Friday, June 28, 2019

Day 10: The hottest day of the year

March 10: We woke up to another beautiful morning. Clear, blue sky... but unusually warm. We had our normal breakfast at 7:00am and hit the trail at 8:00am.

The terrain today was mostly uphill. Not a steep uphill, though, just a steady and relentless climb upward made more difficult with the sandy terrain.

And the heat! It was starting to feel more like a traditional desert with each passing day. My little mini thermometer showed a high of 90 degrees Fahrenheit (about 32 Celsius), although I have to admit it didn't feel that hot to me. I didn't have a lot of confidence in the precision of my little thermometer (which I could only read to the nearest 5 degrees), but it was definitely the hottest temperature it had recorded on the trail so far and it was definitely the hottest day of the trail so far. Definitely in the 80s at the very least.

The scenery continued to surprise and delight us, however. Just beautiful. Maybe not Wadi Rum beautiful, but amazing in its own right.

Fortunately, it was a relatively short day of hiking, however, and we made it to camp relatively early in the afternoon so I lounged around in the shade of my tent and later in the common area to beat the heat. I wrote in my journal, read my Kindle and socialized with the other hikers. Nothing particularly noteworthy, but still fun.

After dinner, I headed into the hills to do my poop which was where the biggest adventure of the day occurred. Not the poop itself, but the batteries in my headlamp died halfway through the process. But I knew that was a possibility and came prepared with extra batteries, but I ended up fumbling one, dropping it in the dirt. And without a working light, I couldn't find it. Argh! I just want to poop! Why is everything so hard?!

I finished up my business in the dark and hoped it all worked out well despite not being able to see much of what I was doing. I could see the lights from camp in the distance and slowly walked back in the dark. Next time, I'd bring two lights with me when I went out in the dark: my headlamp and my black light. They were the only two lights I had.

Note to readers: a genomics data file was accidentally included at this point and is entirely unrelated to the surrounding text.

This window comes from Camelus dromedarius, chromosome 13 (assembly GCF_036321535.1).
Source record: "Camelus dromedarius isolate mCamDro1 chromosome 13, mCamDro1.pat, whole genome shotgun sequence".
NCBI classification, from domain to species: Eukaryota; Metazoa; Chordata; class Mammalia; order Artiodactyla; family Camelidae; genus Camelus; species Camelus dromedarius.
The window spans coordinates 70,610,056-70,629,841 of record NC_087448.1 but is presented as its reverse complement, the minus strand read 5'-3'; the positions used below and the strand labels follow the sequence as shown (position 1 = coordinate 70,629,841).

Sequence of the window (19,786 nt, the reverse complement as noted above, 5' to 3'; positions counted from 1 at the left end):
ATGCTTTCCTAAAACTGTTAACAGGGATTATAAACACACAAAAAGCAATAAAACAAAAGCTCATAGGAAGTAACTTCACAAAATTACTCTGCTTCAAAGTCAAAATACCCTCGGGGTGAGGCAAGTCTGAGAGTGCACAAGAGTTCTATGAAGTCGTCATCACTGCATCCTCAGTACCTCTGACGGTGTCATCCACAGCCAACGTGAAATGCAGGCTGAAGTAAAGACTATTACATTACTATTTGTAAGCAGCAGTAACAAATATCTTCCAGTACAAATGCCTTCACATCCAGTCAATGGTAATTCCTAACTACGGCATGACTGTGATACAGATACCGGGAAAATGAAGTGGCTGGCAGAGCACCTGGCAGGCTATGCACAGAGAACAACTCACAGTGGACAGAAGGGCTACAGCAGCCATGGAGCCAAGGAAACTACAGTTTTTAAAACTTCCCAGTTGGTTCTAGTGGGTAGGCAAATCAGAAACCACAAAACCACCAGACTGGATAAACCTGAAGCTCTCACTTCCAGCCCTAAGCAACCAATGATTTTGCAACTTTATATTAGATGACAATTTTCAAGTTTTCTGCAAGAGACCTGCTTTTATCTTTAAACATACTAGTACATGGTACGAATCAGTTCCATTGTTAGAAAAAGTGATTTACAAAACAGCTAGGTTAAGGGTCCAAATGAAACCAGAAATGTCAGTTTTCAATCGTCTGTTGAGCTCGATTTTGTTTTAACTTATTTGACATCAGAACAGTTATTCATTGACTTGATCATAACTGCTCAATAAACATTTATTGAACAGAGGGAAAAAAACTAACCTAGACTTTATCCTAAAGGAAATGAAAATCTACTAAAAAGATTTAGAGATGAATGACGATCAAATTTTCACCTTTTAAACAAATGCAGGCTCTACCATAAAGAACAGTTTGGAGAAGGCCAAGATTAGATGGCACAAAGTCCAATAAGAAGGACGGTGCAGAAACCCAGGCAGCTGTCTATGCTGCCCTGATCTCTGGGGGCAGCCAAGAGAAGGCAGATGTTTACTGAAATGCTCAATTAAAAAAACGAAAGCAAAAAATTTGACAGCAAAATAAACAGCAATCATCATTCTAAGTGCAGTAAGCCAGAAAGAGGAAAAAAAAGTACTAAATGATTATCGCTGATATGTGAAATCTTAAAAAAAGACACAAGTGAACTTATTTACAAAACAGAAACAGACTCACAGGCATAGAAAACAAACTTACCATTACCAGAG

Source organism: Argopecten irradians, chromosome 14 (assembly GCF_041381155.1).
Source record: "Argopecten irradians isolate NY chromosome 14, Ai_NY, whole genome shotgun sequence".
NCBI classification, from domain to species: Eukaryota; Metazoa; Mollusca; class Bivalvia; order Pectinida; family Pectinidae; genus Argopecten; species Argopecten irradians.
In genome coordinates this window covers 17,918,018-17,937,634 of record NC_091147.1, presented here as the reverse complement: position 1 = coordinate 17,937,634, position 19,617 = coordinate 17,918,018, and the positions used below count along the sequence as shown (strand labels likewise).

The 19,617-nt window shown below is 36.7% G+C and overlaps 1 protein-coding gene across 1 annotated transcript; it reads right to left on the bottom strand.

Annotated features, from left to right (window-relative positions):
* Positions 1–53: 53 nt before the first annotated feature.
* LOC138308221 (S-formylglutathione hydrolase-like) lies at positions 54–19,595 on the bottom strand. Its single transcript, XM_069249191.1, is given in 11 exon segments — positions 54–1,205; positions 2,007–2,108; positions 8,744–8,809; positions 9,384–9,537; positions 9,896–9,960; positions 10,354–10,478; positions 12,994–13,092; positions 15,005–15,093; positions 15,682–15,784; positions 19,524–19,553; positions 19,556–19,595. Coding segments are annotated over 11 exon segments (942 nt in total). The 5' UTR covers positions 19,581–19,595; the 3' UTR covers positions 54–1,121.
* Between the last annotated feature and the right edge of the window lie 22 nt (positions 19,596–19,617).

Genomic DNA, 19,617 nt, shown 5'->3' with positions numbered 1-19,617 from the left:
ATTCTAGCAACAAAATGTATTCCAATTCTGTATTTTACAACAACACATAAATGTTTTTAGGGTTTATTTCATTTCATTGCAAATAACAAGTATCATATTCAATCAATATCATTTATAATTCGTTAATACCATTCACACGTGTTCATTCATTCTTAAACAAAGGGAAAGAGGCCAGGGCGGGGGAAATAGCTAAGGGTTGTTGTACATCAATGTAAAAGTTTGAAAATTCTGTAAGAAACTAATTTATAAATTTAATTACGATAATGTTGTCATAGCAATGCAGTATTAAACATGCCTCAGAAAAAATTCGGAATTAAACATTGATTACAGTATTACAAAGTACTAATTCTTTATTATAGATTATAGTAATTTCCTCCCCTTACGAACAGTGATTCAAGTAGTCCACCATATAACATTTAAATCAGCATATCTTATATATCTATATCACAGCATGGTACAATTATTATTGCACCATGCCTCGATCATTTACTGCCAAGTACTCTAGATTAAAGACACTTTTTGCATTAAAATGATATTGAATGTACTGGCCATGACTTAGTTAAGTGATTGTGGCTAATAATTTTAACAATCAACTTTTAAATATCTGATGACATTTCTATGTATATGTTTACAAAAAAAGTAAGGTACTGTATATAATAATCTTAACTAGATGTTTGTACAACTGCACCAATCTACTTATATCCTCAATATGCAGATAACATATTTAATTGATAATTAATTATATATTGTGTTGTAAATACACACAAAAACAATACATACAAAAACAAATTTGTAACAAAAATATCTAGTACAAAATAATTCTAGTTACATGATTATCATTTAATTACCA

The evening was warm, which was a nice change from the bitterly cold and nearly-freezing temperatures we had early in the hike, but that was the only perk to the otherwise miserably hot day.

Karolina was brushing her teeth when I shined my black light her on and woah! It looked a little scary! So I had her make her best monster face and took a photo of it. =)

To make sure we hadn't lost anyone, we would sometimes get in a giant circle and do a count of all the hikers. This circle... somehow got a little out of control!

Lama translates the story of this watering hole.

Wednesday, June 26, 2019

Day 9: A day of ups and downs

March 9: We had a relatively short 16 kilometer day today so returned to our usual 7:00am breakfast with an 8:00am departure. It was another beautiful day of hiking with clear, blue skies.

Eating breakfast in the morning!

Most of the day it seemed like we steadily but slowly rose in elevation, through colorful canyons. But we didn't follow the canyon bottom all day long. A few times, we'd climb out from it just to descend into another canyon which we'd follow a ways. I tried to keep visual sight of someone ahead of me as well because there were branches in the canyon and sometimes it wasn't entirely clear exactly which was the correct way to go. I knew if I really became stumped, I could always wait for the guide in the back to catch up and lead me the correct way so it was never a concern, but I didn't necessarily want to sit around waiting either.

The support crew, again, would not be able to come out and meet us during the day because there was nowhere that vehicles could access the trail until we reached camp at the end of the day, so once again I didn't bother picking up trash until after lunch.

But there really wasn't very much trash to pick up and when I reached camp, my trash bag wasn't even full.

At one point, we reached a sand dune and Karolina chose to roll down it which was popular with everyone who witnessed the event. I could tell others wanted to do the same, but nobody else did. Probably because they had packs on and didn't want to climb back up the sand dune to retrieve it. I volunteered to carry Karolina's down the dune to her so she didn't have to worry about that.

At the end of the day, ten hikers left our group. Seven of them were weekenders who had only hiked with us for the last two days and I didn't really know them very well, but three of them had been hikers who started the trail with us in Aqaba such as our resident photographer, Ali, and our new ambassador to Japan, Lina. Both of them would be returning again in a few days, but it was a little sad to see them go.